Not surprisingly, there’s a lot of recipe variation to something that’s called “fried sauce noodles” but the simplicity of the dish works in its favour. Restaurant dishes are often different to what you make at home but I was able to at least replicate the taste quite closely. In a restaurant, the frying of the sauce would be done over very high heat in a wok. At home, it’s normally cooked in a frying pan or sauce pan but it’s also very easy to make using a Bellini Kitchen Master. Since most of the work is in the making of the sauce, it’s very handy to have the Bellini do the stirring and cooking.
The challenge with this dish was settling on a recipe and figuring out what the key ingredients in the pork sauce were. In the end, I condensed and amalgamated the most common aspects of what I found online and in books. I wanted a very simple and minimalistic dish that was primarily sauce and noodles. So while many recipes called for various vegetables (i.e. bean sprouts, cabbage, bell peppers, romaine lettuce, celery), I omitted everything except for the classic cucumbers.
As for the pork sauce, I wanted it to be intense and flavourful since it’s mixed with a hearty amount of noodles. But “bean sauce” is a very generic term for an ingredient and not the easiest thing to find on an Asian grocery shelf unless you know exactly what to look for. Reading the list of ingredients on a jar often doesn’t help either but The Woks of Life, Goons with Spoons, Hapa Mama, Soy Rice Fire, and Christine’s Recipes were quite helpful. Interestingly, sometimes the Chinese characters differed or there were different numbers of characters. This may be due to simplified versus academic characters or perhaps the name has changed slightly over time. In the end, I found what I needed at the store through a combination of pictures and Chinese character matching.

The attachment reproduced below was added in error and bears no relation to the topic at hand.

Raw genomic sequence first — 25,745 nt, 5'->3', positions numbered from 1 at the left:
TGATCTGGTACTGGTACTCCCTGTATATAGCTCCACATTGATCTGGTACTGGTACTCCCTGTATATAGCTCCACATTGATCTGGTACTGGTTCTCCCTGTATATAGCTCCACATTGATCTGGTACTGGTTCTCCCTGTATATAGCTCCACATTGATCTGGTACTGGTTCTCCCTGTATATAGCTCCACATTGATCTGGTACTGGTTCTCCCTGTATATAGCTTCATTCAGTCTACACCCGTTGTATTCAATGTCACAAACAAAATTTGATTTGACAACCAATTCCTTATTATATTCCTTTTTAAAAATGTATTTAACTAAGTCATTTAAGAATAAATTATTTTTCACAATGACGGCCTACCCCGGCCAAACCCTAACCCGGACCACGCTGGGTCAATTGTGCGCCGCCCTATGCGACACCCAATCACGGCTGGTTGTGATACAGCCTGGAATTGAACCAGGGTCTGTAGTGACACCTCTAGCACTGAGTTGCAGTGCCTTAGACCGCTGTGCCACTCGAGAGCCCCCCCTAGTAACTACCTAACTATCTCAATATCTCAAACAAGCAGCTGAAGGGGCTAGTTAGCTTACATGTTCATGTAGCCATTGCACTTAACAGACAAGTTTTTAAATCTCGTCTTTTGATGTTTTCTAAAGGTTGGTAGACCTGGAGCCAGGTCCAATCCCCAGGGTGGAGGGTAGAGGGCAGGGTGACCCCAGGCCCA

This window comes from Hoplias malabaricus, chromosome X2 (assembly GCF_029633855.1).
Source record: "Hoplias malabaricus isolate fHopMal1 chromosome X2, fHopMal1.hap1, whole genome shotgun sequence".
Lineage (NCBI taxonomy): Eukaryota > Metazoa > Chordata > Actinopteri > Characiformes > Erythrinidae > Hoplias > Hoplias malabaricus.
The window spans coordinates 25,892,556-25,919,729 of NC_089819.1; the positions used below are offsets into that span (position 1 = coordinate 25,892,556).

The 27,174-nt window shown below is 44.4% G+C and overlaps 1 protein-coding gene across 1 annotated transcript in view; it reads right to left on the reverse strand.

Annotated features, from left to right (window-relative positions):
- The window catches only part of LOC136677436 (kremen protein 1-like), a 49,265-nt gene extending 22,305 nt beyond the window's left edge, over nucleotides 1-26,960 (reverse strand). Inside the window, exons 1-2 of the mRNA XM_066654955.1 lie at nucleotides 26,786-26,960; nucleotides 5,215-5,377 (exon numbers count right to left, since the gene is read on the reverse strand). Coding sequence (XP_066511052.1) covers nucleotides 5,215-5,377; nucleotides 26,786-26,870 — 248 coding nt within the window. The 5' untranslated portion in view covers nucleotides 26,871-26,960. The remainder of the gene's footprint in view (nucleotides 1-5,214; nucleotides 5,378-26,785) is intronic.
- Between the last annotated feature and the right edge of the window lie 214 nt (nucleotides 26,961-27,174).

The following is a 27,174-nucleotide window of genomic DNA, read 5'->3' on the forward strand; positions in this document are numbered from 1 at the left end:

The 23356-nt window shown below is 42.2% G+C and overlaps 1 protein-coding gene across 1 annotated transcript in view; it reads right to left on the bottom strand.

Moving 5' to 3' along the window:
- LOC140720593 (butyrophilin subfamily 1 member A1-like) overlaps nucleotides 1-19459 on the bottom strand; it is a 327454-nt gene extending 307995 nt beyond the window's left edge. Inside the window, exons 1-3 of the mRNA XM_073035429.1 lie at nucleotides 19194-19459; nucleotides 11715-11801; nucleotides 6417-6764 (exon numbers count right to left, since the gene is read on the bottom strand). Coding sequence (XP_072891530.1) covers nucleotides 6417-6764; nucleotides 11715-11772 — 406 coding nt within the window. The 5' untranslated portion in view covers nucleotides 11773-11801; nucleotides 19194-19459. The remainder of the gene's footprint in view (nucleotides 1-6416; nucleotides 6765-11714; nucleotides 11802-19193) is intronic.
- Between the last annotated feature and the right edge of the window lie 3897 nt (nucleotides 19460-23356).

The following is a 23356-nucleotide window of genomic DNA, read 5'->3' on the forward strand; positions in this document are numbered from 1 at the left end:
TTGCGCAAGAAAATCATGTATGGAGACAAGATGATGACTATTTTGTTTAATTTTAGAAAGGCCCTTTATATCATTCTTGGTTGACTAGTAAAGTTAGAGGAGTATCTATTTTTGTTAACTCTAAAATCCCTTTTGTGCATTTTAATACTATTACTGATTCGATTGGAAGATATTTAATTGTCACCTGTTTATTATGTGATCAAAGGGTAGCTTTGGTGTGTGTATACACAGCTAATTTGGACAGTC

Sweet Bean Sauce or Sweet Bean Paste (甜面酱) is a pureed sauce of soybeans plus added sugar, garlic and sesame oil. It’s similar to hoisin sauce in flavour, but saltier. It’s sometimes known as bean sauce.
Bean Sauce or Bean Paste (磨原豉) is made from salty fermented soybeans that are leftover from the making of soy sauce. The soybeans are mixed with wheat flour, sugar and salt to make a thick paste. The sauce can be smooth (aka Ground Bean Sauce) or with pieces of soybean still visible. It’s sometimes known as yellow bean sauce (since soybeans are yellow), brown bean sauce, bean paste, or soybean paste. It’s very salty and has a strong fermented bean flavour (think miso paste but even stronger).